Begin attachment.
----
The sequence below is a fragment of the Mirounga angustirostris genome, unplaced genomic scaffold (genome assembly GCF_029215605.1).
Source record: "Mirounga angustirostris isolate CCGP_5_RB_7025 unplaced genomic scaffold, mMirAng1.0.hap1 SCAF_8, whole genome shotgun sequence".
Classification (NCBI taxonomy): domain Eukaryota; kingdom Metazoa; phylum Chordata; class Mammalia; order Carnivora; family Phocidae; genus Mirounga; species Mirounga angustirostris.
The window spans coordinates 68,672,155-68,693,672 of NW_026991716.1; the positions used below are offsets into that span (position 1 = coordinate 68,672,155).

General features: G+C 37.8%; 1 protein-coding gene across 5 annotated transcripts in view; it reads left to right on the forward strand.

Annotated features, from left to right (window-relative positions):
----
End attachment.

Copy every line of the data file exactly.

The sequence below is a fragment of the Mirounga angustirostris genome, unplaced genomic scaffold (genome assembly GCF_029215605.1).
Source record: "Mirounga angustirostris isolate CCGP_5_RB_7025 unplaced genomic scaffold, mMirAng1.0.hap1 SCAF_8, whole genome shotgun sequence".
Classification (NCBI taxonomy): domain Eukaryota; kingdom Metazoa; phylum Chordata; class Mammalia; order Carnivora; family Phocidae; genus Mirounga; species Mirounga angustirostris.
The window spans coordinates 68,672,155-68,693,672 of NW_026991716.1; the positions used below are offsets into that span (position 1 = coordinate 68,672,155).

General features: G+C 37.8%; 1 protein-coding gene across 5 annotated transcripts in view; it reads left to right on the forward strand.

Annotated features, from left to right (window-relative positions):